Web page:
Thursday, July 06, 2006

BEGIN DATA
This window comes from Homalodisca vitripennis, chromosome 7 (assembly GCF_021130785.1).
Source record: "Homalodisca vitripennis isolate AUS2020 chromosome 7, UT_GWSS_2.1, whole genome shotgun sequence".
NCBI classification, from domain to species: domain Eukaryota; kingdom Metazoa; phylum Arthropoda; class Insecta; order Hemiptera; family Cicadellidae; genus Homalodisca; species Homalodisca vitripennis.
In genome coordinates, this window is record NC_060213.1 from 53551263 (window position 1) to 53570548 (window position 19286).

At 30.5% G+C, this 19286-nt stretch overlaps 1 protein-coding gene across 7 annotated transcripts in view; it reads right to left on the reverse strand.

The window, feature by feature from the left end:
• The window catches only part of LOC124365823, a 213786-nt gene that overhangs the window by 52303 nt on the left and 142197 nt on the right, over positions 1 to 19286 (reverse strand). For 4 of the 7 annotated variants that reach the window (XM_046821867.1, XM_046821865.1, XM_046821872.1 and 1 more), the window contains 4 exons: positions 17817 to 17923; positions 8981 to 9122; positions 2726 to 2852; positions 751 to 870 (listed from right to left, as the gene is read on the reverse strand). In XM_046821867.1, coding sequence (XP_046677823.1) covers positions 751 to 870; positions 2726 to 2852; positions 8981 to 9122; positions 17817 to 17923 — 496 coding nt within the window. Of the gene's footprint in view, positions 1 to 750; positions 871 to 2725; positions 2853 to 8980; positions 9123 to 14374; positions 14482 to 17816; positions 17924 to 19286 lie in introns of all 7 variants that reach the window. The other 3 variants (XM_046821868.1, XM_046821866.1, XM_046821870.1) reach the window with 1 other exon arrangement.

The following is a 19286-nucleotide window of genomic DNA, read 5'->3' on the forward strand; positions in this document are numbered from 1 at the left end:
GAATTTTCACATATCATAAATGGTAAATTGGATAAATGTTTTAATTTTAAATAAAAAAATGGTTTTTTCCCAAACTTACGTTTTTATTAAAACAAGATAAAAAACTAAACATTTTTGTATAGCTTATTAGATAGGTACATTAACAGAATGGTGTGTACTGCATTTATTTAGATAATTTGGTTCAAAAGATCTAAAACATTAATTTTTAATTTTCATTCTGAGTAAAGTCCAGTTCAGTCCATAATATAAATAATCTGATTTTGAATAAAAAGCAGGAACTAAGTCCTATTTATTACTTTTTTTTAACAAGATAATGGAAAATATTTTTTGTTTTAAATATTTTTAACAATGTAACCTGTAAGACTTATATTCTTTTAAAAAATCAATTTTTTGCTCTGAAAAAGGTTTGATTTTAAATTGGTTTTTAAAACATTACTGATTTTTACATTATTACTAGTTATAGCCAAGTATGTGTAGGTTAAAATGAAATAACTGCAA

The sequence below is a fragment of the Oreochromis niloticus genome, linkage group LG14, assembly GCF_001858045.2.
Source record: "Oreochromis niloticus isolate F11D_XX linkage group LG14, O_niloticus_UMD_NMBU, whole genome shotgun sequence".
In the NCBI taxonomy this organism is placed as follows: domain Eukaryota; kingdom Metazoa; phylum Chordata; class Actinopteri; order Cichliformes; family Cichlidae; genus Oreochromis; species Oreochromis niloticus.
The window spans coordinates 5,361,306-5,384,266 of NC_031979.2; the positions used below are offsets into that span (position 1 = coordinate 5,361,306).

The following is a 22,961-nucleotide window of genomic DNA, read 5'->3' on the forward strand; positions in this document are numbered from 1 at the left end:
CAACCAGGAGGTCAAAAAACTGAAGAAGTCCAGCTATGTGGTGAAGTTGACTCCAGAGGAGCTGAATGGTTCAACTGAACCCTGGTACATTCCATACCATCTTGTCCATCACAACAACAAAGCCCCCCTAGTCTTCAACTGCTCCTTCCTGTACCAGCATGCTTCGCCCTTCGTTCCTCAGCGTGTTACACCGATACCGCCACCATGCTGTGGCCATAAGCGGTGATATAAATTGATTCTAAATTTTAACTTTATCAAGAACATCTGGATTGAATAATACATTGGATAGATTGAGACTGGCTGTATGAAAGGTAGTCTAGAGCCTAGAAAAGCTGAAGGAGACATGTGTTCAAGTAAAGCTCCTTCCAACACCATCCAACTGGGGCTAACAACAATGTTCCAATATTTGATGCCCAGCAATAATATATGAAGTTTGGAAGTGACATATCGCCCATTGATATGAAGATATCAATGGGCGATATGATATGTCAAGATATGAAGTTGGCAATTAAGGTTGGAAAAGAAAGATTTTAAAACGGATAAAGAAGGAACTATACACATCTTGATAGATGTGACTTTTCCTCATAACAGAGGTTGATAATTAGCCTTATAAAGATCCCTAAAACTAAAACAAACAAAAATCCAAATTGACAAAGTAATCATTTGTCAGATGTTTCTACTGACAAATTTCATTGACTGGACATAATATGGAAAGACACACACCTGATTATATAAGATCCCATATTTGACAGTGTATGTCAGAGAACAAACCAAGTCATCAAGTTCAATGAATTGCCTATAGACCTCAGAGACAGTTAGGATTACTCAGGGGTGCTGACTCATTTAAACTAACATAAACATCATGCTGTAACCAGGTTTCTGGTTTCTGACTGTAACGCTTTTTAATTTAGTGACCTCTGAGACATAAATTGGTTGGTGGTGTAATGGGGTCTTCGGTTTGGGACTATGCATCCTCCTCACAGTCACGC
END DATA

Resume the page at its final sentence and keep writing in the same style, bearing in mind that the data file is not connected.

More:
On Predestination a formative from two Latin words, prae (before), and destinatio (a purpose, destination, determination, etc.), so to predestinate is formed of prae and destino, of like import. Hence to predestinate is to purpose, to determine beforehand. So the Greek word rendered to predestinate, signifies to define, to bound, to determine, etc., beforehand. Hence predestination is a counseling, purposing or determining beforehand. And these words, as is well known, relate to the conclusion a person arrives at relative to his own future management, rather than to a rule to be observed by others. Thus men predestinate, not absolutely, at least not with certainty, for whilst all is certainty with God, time and chance happeneth to all men. A man predestinates to build a house; he predestinates the size, the form, the kind of materials, the class of workmen he will employ, etc., and if he knew, as God knows, he would predestinate the exact time and expense it should take; and this predestination is to govern his own arrangements in contracting for, and ordering the building, etc. So God’s predestination is that according to which He governs the world; and conducts all things relative to salvation and glory. It extends with the utmost precision to every event that occurs under His dominion, even to the fall of a sparrow, and to the hairs of our head, and to the small dust of the balance; for nations are counted as the small dust of the balance by Him; and His infinitude extends as directly to the notice of the one as the other, Matthew 10:29-30; Isaiah 40:15. So the term predestination is evidently used in the New Testament; as in Romans 8:29, "He also did predestinate to be conformed to the image of His Son". This is not given as a rule to which the elect must conform themselves, but a declaration of what God, by His grace, will do with, and for them. And so in Ephesians 1:5. Thus, while God’s decree forbade Adam’s eating of the tree of knowledge, He predestinated his eating of it; that is, God foreknowing with certainty that Adam, if left to encounter the temptation in his own creaturely weakness, would sin, predestinated so to leave him to meet the temptation, and to permit the temptation to be presented to him. So every sin which God permits to take place in the world, from the greatest to the least, from the crucifying of Christ to the parting of His garments among the soldiers, God predestinated its taking place and its working for the greater good. Acts 2:23, and 4:27-28; and Psalm 22:18, compared with Matthew 27:35. This predestination is not a constraining the will of the individuals, but a leaving them to act it out under the attending circumstances. Thus God works all things after the counsel of His own will (Ephesians 1:11), permitting sin to transpire where He sees it for good, and restraining it in other cases; and constraining by His providence, or grace, to acts of goodness, etc. - Elder Samuel Trott, 1845